GERMANY'S plan to stem the flood of asylum seekers is meeting great resistance from its eastern neighbors. Officials in Poland, the Czech Republic, and Austria complain that legislation working its way through the German parliament would dump Germany's refugee problem on them.
Under the legislation, which seeks to change the country's liberal asylum law, Germany would automatically turn back asylum seekers to bordering "transit" countries that refugees travel through to reach Germany. About half of the East Europeans seeking asylum in Germany travel through Poland; the other half through the Czech lands and Austria.
Last year Germany received 438,000 asylum seekers (about 70 percent of the total for Europe) and there is no letup in sight. In February, 38,000 asylum seekers arrived in Germany, up 20 percent from the same month last year.
"If well-organized countries [in the West] can't manage [refugees], how can we, when we're in a state of upheaval?" asks Piotr Nowak, spokesman for the Polish Embassy in Cologne, Germany. Mr. Nowak says Poland has no infrastructure in place to handle the estimated 40,000-plus asylum seekers that Germany would pass back to Poland if the new asylum law were approved.
German officials, who start a third round of negotiations on this issue in Warsaw Monday, say they can help the Poles secure their eastern border, set up an administrative system to process asylum applications, and provide logistical support - presumably to house and then return rejected asylum seekers to their countries of origin, such as Romania and the former Yugoslavia.
But "it's not just the missing infrastructure" that's the problem, Nowak says. Polish officials, like their Czech and Austrian counterparts, want Germany to pursue a multilateral solution to Europe's immigration crisis. This strategy could involve setting up Europe-wide quotas on refugees and addressing the root causes of mass migration from Eastern Europe.
Every European country can bump asylum seekers back to transit countries and process them there, "but the issue is too complicated to be solved this way," says Waltraut Herzog, a diplomat with the Austrian Embassy in Bonn. The "bump back" concept, however, is the one preferred by the European Community. Under the Dublin Treaty, which has been signed but not yet ratified, asylum seekers are to be handled in the EC country that they enter, and a decision to grant or refuse asylum made in one EC country is valid in all EC countries.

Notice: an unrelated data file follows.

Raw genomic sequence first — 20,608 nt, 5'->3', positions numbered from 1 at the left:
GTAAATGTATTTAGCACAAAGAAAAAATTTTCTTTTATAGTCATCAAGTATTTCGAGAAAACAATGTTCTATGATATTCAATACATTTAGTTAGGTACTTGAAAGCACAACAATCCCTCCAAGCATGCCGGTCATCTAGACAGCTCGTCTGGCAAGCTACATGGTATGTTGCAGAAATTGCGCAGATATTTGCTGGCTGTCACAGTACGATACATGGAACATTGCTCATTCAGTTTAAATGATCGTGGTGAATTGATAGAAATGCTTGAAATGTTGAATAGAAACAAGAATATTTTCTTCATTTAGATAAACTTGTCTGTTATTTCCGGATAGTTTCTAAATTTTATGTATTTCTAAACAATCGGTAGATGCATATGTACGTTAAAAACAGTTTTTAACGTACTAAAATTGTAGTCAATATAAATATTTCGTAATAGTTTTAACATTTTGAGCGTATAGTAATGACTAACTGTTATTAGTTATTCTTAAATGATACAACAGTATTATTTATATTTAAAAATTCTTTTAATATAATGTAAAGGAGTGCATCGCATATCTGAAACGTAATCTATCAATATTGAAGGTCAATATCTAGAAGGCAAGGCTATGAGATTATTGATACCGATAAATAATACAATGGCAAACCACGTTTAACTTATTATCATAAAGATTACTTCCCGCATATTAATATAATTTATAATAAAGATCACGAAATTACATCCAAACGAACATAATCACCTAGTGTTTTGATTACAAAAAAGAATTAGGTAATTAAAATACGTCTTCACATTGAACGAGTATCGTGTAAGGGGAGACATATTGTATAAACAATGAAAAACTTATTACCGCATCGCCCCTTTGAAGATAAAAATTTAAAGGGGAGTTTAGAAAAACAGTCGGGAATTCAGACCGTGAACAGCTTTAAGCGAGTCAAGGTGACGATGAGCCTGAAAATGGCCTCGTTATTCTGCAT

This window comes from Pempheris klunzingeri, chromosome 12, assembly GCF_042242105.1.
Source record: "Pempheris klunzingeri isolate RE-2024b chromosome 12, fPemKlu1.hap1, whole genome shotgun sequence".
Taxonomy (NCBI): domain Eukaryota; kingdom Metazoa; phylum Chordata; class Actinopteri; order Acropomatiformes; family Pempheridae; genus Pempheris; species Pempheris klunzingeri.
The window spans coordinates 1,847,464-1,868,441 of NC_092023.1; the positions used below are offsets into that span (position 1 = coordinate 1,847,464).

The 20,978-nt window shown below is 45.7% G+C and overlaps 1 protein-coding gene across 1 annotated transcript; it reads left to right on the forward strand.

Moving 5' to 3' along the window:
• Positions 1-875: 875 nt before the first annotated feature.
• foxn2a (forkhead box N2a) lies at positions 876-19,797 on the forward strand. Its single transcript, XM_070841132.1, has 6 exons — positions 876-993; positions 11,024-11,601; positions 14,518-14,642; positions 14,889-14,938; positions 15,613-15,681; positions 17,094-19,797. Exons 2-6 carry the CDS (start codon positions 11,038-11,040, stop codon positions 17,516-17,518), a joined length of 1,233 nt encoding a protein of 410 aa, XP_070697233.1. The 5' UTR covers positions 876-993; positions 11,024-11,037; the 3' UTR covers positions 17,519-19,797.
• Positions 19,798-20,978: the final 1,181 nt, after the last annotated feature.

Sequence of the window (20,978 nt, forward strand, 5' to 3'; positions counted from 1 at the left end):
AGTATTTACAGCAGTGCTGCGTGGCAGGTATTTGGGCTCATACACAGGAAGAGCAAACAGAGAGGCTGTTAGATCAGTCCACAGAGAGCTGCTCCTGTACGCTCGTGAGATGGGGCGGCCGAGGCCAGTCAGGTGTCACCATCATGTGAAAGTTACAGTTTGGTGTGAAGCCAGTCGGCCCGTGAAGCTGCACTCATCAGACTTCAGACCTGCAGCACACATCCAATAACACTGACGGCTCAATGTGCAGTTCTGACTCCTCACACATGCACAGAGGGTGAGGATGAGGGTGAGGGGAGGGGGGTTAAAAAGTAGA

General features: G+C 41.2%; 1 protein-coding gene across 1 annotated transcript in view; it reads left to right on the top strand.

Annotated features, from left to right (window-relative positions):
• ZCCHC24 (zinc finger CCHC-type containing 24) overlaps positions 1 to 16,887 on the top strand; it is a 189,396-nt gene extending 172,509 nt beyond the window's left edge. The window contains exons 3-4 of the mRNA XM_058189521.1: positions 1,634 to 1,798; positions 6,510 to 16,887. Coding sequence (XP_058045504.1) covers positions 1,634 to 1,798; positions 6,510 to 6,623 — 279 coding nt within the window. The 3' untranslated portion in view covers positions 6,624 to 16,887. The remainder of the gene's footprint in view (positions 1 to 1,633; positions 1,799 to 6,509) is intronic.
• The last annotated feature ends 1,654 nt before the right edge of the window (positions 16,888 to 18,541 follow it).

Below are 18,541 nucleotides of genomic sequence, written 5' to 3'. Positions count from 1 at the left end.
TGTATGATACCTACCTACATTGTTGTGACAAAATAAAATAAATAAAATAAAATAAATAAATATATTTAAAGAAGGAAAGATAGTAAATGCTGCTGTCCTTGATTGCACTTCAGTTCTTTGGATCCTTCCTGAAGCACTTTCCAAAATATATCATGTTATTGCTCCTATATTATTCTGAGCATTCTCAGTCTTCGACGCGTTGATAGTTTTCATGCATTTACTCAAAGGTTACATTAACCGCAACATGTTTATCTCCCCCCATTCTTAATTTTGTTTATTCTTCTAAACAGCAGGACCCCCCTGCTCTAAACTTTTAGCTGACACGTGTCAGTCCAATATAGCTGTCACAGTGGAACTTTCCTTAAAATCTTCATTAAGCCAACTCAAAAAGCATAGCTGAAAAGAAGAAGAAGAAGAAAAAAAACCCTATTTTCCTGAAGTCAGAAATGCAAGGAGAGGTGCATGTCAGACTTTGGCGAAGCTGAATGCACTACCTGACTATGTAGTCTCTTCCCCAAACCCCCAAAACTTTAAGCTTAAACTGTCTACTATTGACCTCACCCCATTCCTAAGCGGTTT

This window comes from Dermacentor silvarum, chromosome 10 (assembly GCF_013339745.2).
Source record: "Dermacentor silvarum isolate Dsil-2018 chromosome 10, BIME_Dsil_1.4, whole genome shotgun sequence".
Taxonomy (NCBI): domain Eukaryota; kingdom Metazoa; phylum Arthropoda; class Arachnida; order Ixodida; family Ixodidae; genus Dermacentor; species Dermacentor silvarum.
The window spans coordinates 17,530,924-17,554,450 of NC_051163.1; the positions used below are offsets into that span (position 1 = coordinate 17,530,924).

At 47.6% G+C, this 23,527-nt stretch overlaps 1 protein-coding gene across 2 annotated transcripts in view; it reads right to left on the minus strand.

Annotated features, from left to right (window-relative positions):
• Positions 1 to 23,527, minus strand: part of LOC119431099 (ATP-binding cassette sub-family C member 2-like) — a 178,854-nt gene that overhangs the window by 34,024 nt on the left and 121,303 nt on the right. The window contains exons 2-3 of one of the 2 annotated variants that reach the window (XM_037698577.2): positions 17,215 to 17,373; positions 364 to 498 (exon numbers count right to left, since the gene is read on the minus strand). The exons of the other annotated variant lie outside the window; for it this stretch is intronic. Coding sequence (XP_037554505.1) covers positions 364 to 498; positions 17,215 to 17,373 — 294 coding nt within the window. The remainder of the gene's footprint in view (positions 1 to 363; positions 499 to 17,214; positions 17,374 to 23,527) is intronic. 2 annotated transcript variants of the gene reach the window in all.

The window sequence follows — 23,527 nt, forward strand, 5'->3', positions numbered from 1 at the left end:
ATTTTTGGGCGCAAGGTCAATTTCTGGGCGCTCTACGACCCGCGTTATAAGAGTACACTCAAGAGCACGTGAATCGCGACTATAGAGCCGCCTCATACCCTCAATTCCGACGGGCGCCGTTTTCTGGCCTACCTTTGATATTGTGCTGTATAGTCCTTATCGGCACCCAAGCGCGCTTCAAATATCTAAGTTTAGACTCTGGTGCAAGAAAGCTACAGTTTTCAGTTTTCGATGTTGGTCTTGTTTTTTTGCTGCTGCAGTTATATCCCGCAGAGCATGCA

Through bilateral negotiations, Germany is trying to apply the Dublin principles to its eastern neighbors, even though they are not yet EC members. It is a de facto redrawing of EC borders, so that Germany is no longer on the edge of the EC area and thus no longer the first country of entry for asylum seekers.
"In practice, Poland and the Czech Republic are supposed to take on Germany's dirty work," writes columnist Wolfgang Koydl in the Suddeutsche Zeitung, a major daily newspaper here.
Czech officials, meanwhile, have caught on to the Dublin idea and say they will not come to any agreement with Bonn until Prague first concludes agreements governing asylum with its own neighbors.
Bonn, which opposes the Czech position because of the lengthy negotiating proces that would ensue, says Prague is beginning to soften its stance. For Germany, time is of the essence, explains Heiner Wegesin, an asylum law expert in the Bundestag for the Christian Democratic Union, the party of Chancellor Helmut Kohl.
With national and local elections coming up next year, "we have a very tight domestic schedule," Mr. Wegesin says. The government hopes to get the more restrictive asylum measure through the Bundestag by May and implemented this summer.
But the government may not meet its deadline. The opposition Social Democrats, whose votes would be needed to pass the asylum package, say they will not endorse the package until Bonn first works out agreements with the Czechs and Poles.